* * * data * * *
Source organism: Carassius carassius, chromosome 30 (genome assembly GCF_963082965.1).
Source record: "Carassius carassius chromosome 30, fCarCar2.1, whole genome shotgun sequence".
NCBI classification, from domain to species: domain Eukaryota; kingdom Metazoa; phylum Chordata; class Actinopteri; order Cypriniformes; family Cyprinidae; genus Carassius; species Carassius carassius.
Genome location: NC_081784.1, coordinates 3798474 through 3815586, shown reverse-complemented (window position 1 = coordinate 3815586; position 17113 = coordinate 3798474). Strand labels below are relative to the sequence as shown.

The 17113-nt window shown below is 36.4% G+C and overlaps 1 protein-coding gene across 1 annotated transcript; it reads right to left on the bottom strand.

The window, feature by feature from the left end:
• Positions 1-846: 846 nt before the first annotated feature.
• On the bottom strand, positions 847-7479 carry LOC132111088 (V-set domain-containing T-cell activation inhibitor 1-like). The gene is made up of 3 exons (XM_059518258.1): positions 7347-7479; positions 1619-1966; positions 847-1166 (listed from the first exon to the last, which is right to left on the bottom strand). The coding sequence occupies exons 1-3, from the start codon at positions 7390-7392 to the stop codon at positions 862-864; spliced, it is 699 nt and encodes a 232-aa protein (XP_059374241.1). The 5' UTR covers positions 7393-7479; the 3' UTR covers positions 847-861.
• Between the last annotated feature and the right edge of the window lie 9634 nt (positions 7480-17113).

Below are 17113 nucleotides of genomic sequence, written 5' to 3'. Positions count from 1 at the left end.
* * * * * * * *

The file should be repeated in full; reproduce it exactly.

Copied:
Source organism: Carassius carassius, chromosome 30 (genome assembly GCF_963082965.1).
Source record: "Carassius carassius chromosome 30, fCarCar2.1, whole genome shotgun sequence".
NCBI classification, from domain to species: domain Eukaryota; kingdom Metazoa; phylum Chordata; class Actinopteri; order Cypriniformes; family Cyprinidae; genus Carassius; species Carassius carassius.
Genome location: NC_081784.1, coordinates 3798474 through 3815586, shown reverse-complemented (window position 1 = coordinate 3815586; position 17113 = coordinate 3798474). Strand labels below are relative to the sequence as shown.

The 17113-nt window shown below is 36.4% G+C and overlaps 1 protein-coding gene across 1 annotated transcript; it reads right to left on the bottom strand.

The window, feature by feature from the left end:
• Positions 1-846: 846 nt before the first annotated feature.
• On the bottom strand, positions 847-7479 carry LOC132111088 (V-set domain-containing T-cell activation inhibitor 1-like). The gene is made up of 3 exons (XM_059518258.1): positions 7347-7479; positions 1619-1966; positions 847-1166 (listed from the first exon to the last, which is right to left on the bottom strand). The coding sequence occupies exons 1-3, from the start codon at positions 7390-7392 to the stop codon at positions 862-864; spliced, it is 699 nt and encodes a 232-aa protein (XP_059374241.1). The 5' UTR covers positions 7393-7479; the 3' UTR covers positions 847-861.
• Between the last annotated feature and the right edge of the window lie 9634 nt (positions 7480-17113).

Below are 17113 nucleotides of genomic sequence, written 5' to 3'. Positions count from 1 at the left end.